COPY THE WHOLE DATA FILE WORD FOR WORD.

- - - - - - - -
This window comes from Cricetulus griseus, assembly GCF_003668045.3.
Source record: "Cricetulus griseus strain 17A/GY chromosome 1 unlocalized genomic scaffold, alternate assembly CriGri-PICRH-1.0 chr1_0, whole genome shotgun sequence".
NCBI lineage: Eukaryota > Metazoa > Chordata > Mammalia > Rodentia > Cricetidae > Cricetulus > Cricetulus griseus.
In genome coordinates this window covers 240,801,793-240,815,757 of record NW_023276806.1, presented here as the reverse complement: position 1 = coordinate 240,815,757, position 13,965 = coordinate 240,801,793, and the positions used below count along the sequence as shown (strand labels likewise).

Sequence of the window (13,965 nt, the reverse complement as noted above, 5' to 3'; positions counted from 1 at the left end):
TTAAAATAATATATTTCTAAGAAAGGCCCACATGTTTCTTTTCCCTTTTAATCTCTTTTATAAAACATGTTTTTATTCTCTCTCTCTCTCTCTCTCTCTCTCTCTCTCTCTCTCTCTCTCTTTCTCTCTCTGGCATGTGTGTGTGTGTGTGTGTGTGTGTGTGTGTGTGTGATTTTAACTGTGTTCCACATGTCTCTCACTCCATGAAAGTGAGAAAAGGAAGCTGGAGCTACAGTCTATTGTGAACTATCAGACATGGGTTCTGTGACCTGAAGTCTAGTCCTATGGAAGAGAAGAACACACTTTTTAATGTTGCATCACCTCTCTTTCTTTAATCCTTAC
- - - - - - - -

This window comes from Cricetulus griseus, assembly GCF_003668045.3.
Source record: "Cricetulus griseus strain 17A/GY chromosome 1 unlocalized genomic scaffold, alternate assembly CriGri-PICRH-1.0 chr1_0, whole genome shotgun sequence".
NCBI lineage: Eukaryota > Metazoa > Chordata > Mammalia > Rodentia > Cricetidae > Cricetulus > Cricetulus griseus.
In genome coordinates this window covers 240,801,793-240,815,757 of record NW_023276806.1, presented here as the reverse complement: position 1 = coordinate 240,815,757, position 13,965 = coordinate 240,801,793, and the positions used below count along the sequence as shown (strand labels likewise).

Sequence of the window (13,965 nt, the reverse complement as noted above, 5' to 3'; positions counted from 1 at the left end):
TTAAAATAATATATTTCTAAGAAAGGCCCACATGTTTCTTTTCCCTTTTAATCTCTTTTATAAAACATGTTTTTATTCTCTCTCTCTCTCTCTCTCTCTCTCTCTCTCTCTCTCTCTCTCTTTCTCTCTCTGGCATGTGTGTGTGTGTGTGTGTGTGTGTGTGTGTGTGTGATTTTAACTGTGTTCCACATGTCTCTCACTCCATGAAAGTGAGAAAAGGAAGCTGGAGCTACAGTCTATTGTGAACTATCAGACATGGGTTCTGTGACCTGAAGTCTAGTCCTATGGAAGAGAAGAACACACTTTTTAATGTTGCATCACCTCTCTTTCTTTAATCCTTAC